Jana Houser, extreme-weather expert, answers 5 questions
Should you stay in your car if there’s a tornado? How does climate change affect weather? She shares the whys and hows.
No matter where you live, severe weather is a threat. Hurricanes, flooding, winter storms and tornadoes can wreak havoc on our lives.
Associate Professor Jana Houser in the Department of Geography studies severe weather climatology, specifically tornadoes. She also works to understand the effect climate change has on tornadoes and severe weather in Ohio and beyond.
Here, Houser answers alumni questions about those severe weather moments and their destructive ways.
Is it safer to stay in your car if you are trapped in a tornado or to get out and lie down in a ditch? — Thomas Brawn ’84
Generally speaking, it is safer to stay in your car because it offers a shell of protection between you and flying debris, which tends to be most dangerous and life-threatening.
The best thing is to try to drive away from the tornado, even if that means driving through hail. Typically, you should drive south, or in whatever direction you see clear sky.
However, if a tornado is bearing down on you, stop the car, turn it off (this disables the airbags), and crouch below the steering wheel to be lower than the bottom of the windows because they are the weak spots.
Do not seek shelter under a bridge or overpass because they create a wind tunnel effect that accelerates air and can suck you out.
Additionally, if you are ever driving and caught in large hail, do not pull under underpasses unless there is ample space on the berm. I have seen countless instances where people do this and block lanes of traffic. This can result in serious car crashes as visibility is severely reduced and drivers approaching do not expect traffic to be stopped.
Is there any place in America where we won’t have severe weather of any kind? — Dolores Brannigan ’93
Nope. Everywhere in the U.S. is prone to some sort of extreme weather. But obviously, the type of severe weather varies geographically. Tropical cyclones primarily affect the coastal regions of the eastern and southern U.S. Wildfires, the western half. Snows, the high terrain, the northern U.S. and the Northeast U.S. In terms of tornadoes, the least likely locations are New England, the western interior and the Pacific states. However, every state in the U.S., including Alaska and Hawaii, has had tornadoes.
I am curious if the warming of the planet does cause more severe weather. — Christine Metzger Dreps ’87
This is true, but it affects different types of severe weather in different ways. For example, even though we think of a warming planet under climate change, we could actually experience more significant snowstorms, especially along the East Coast. This is because ocean water retains heat much more effectively than air does. So under a warming climate scenario, the oceans will be warmer but the air in winter will still be able to get cold. This will cause a greater temperature difference between land and water, and allow the ocean to more effectively transport moisture into developing winter storms. This will fuel stronger winter storms with greater snowfall potential.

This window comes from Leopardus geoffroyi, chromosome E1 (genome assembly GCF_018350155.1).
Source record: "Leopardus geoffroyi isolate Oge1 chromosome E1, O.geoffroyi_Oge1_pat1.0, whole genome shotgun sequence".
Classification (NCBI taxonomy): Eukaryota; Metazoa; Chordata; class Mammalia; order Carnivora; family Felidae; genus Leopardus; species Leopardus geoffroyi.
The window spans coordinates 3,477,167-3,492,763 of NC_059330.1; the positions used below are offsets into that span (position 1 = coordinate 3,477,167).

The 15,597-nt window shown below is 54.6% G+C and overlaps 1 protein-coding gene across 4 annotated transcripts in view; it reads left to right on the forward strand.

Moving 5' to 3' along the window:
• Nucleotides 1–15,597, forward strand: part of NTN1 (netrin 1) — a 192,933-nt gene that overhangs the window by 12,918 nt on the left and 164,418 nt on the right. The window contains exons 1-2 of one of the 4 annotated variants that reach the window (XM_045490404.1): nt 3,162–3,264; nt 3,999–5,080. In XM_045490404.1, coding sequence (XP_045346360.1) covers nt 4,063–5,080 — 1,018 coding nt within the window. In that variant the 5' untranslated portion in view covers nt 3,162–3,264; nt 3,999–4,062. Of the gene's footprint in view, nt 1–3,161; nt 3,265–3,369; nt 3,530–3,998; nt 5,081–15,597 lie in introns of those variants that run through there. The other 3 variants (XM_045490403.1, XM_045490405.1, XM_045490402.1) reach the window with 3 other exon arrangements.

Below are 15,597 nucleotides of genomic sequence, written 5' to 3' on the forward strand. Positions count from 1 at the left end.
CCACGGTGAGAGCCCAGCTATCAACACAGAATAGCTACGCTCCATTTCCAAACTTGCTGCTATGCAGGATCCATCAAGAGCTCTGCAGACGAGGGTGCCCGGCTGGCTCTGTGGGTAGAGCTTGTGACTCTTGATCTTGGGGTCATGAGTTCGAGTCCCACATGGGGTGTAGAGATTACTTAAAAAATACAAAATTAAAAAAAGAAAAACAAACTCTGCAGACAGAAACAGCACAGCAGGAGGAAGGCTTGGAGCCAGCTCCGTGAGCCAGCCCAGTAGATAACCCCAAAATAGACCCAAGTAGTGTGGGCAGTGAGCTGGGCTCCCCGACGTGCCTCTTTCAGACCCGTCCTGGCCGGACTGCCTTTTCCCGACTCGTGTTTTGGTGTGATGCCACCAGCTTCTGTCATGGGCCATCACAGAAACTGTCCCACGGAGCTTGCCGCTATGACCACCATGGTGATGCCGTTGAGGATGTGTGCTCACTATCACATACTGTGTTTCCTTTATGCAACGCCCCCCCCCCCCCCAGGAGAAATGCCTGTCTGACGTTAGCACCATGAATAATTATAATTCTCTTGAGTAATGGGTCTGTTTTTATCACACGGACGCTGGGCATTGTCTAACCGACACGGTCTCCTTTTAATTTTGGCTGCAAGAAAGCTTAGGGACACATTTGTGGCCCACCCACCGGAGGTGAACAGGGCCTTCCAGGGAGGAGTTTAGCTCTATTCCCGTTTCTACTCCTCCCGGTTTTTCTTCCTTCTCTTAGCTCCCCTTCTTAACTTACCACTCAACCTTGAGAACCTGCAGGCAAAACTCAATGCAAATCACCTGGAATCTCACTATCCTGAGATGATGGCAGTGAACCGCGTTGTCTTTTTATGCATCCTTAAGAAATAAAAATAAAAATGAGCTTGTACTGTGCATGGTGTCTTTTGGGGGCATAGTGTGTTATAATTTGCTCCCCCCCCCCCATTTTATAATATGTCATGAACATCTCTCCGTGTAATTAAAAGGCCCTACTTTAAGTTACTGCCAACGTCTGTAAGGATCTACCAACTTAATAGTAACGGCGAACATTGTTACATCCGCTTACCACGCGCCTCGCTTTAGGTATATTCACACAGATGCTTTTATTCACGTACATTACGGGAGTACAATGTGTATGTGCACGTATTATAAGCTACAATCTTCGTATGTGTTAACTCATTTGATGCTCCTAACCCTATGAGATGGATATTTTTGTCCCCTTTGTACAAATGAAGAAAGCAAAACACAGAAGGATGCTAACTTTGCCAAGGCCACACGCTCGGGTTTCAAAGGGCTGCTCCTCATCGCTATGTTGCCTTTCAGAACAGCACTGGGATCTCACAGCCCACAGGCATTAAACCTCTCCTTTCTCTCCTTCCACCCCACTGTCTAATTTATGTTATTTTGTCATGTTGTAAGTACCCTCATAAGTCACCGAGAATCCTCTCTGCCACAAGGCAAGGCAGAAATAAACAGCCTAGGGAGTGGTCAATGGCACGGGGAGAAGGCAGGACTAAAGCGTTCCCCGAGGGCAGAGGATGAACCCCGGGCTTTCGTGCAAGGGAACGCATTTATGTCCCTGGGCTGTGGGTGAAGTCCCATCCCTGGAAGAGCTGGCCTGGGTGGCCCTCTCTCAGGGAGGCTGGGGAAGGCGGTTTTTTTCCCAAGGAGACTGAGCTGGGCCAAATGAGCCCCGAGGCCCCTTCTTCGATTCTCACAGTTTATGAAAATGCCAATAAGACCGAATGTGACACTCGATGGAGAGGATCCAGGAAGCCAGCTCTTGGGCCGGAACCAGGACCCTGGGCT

Wildfires and floods will both become more frequent owing to changes in the hydrological cycle where dry conditions create a snowball effect and self-perpetuate, while the great heat availability will also evaporate more moisture, making heavier rains possible.
In terms of thunderstorms and tornadoes, the link is more nebulous because these events are so small-scale that they are often tied to processes and factors that are much smaller than the climate system. However, there is evidence to support that climate change will cause (or is already causing) shifts in the areas that see the greatest frequency of these events. We are likely to see an increase in everyday thunderstorm activity, which is largely driven by heat and moisture processes. The frequency of tornado-producing events may actually go down, but days when we do have tornadoes will be supercharged and produce tornadoes that are potentially more violent.
I was taught a long time ago that tornadoes almost always happen before rain and that once it is raining, the risk of a tornado occurring drastically decreases. Is this true? — Dr. Austin Kleman ’14 DVM
Nothing about this statement is true. While there are certainly some instances where this might happen, there are many more where the tornado is so engulfed by rain that you cannot see it coming. While storm chasing, I have been less than 1 mile away from tornadoes you cannot see because of that. Bottom line: Don’t wait for visual confirmation that a tornado is present. Heed warnings and seek shelter if there is a tornado warning.
Q: I live in Colorado so tornadoes are fairly small, but we get blizzards and snow events that bring everything to a stop. Do you include winter extreme weather? Is there an interesting coincidence of storm tracking and geology? — David Miller ’78, ’80 MS
A: Yes. By definition, severe weather is any type of weather event that interrupts the everyday experiences of people. This includes droughts, floods, tropical cyclones and winter weather (and of course thunderstorms and tornadoes). Geography plays a huge role in weather events and the overall distribution of what areas of the country receive what types of severe weather most commonly. The atmospheric conditions are intimately tied to the conditions of the land, the availability and distribution of bodies of water, and even mountain ranges.